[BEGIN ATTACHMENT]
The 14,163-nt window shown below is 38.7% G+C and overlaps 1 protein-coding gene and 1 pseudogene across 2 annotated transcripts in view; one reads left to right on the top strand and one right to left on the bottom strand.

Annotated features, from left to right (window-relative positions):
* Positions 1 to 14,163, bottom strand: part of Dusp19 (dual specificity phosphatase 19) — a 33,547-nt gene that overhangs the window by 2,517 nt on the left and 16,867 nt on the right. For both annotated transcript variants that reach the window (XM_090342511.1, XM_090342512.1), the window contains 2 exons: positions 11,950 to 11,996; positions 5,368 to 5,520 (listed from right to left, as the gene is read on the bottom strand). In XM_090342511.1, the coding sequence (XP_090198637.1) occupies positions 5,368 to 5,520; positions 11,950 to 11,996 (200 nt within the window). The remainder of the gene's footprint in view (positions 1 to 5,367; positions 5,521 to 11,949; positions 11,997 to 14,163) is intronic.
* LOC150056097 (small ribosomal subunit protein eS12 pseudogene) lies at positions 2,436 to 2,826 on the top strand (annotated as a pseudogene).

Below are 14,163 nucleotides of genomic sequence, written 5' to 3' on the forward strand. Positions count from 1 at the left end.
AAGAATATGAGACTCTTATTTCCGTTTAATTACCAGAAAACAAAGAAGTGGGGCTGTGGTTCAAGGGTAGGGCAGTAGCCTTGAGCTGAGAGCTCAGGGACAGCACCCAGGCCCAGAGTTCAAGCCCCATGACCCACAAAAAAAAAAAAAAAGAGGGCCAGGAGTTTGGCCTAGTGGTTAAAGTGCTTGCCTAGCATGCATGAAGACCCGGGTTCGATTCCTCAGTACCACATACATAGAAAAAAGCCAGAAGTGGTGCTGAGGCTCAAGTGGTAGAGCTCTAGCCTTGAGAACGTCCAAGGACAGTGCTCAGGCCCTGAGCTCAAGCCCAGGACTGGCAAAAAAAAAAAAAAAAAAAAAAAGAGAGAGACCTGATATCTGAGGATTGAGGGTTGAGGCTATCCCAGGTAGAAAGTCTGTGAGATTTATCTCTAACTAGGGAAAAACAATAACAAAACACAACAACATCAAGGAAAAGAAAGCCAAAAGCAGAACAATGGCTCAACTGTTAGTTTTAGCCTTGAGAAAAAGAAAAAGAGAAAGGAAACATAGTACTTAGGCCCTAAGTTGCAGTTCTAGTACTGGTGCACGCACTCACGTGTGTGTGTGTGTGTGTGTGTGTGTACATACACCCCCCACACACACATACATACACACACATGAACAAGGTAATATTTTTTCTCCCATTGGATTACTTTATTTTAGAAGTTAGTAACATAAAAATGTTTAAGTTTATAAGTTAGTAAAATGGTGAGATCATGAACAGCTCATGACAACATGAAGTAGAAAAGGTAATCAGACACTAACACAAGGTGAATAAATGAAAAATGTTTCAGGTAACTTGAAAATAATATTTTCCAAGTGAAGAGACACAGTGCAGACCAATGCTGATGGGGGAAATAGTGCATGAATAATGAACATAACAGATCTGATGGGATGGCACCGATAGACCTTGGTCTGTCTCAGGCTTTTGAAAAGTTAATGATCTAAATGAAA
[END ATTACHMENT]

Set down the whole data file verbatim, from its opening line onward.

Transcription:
The 14,163-nt window shown below is 38.7% G+C and overlaps 1 protein-coding gene and 1 pseudogene across 2 annotated transcripts in view; one reads left to right on the top strand and one right to left on the bottom strand.

Annotated features, from left to right (window-relative positions):
* Positions 1 to 14,163, bottom strand: part of Dusp19 (dual specificity phosphatase 19) — a 33,547-nt gene that overhangs the window by 2,517 nt on the left and 16,867 nt on the right. For both annotated transcript variants that reach the window (XM_090342511.1, XM_090342512.1), the window contains 2 exons: positions 11,950 to 11,996; positions 5,368 to 5,520 (listed from right to left, as the gene is read on the bottom strand). In XM_090342511.1, the coding sequence (XP_090198637.1) occupies positions 5,368 to 5,520; positions 11,950 to 11,996 (200 nt within the window). The remainder of the gene's footprint in view (positions 1 to 5,367; positions 5,521 to 11,949; positions 11,997 to 14,163) is intronic.
* LOC150056097 (small ribosomal subunit protein eS12 pseudogene) lies at positions 2,436 to 2,826 on the top strand (annotated as a pseudogene).

Below are 14,163 nucleotides of genomic sequence, written 5' to 3' on the forward strand. Positions count from 1 at the left end.
AAGAATATGAGACTCTTATTTCCGTTTAATTACCAGAAAACAAAGAAGTGGGGCTGTGGTTCAAGGGTAGGGCAGTAGCCTTGAGCTGAGAGCTCAGGGACAGCACCCAGGCCCAGAGTTCAAGCCCCATGACCCACAAAAAAAAAAAAAAAGAGGGCCAGGAGTTTGGCCTAGTGGTTAAAGTGCTTGCCTAGCATGCATGAAGACCCGGGTTCGATTCCTCAGTACCACATACATAGAAAAAAGCCAGAAGTGGTGCTGAGGCTCAAGTGGTAGAGCTCTAGCCTTGAGAACGTCCAAGGACAGTGCTCAGGCCCTGAGCTCAAGCCCAGGACTGGCAAAAAAAAAAAAAAAAAAAAAAAGAGAGAGACCTGATATCTGAGGATTGAGGGTTGAGGCTATCCCAGGTAGAAAGTCTGTGAGATTTATCTCTAACTAGGGAAAAACAATAACAAAACACAACAACATCAAGGAAAAGAAAGCCAAAAGCAGAACAATGGCTCAACTGTTAGTTTTAGCCTTGAGAAAAAGAAAAAGAGAAAGGAAACATAGTACTTAGGCCCTAAGTTGCAGTTCTAGTACTGGTGCACGCACTCACGTGTGTGTGTGTGTGTGTGTGTGTGTACATACACCCCCCACACACACATACATACACACACATGAACAAGGTAATATTTTTTCTCCCATTGGATTACTTTATTTTAGAAGTTAGTAACATAAAAATGTTTAAGTTTATAAGTTAGTAAAATGGTGAGATCATGAACAGCTCATGACAACATGAAGTAGAAAAGGTAATCAGACACTAACACAAGGTGAATAAATGAAAAATGTTTCAGGTAACTTGAAAATAATATTTTCCAAGTGAAGAGACACAGTGCAGACCAATGCTGATGGGGGAAATAGTGCATGAATAATGAACATAACAGATCTGATGGGATGGCACCGATAGACCTTGGTCTGTCTCAGGCTTTTGAAAAGTTAATGATCTAAATGAAA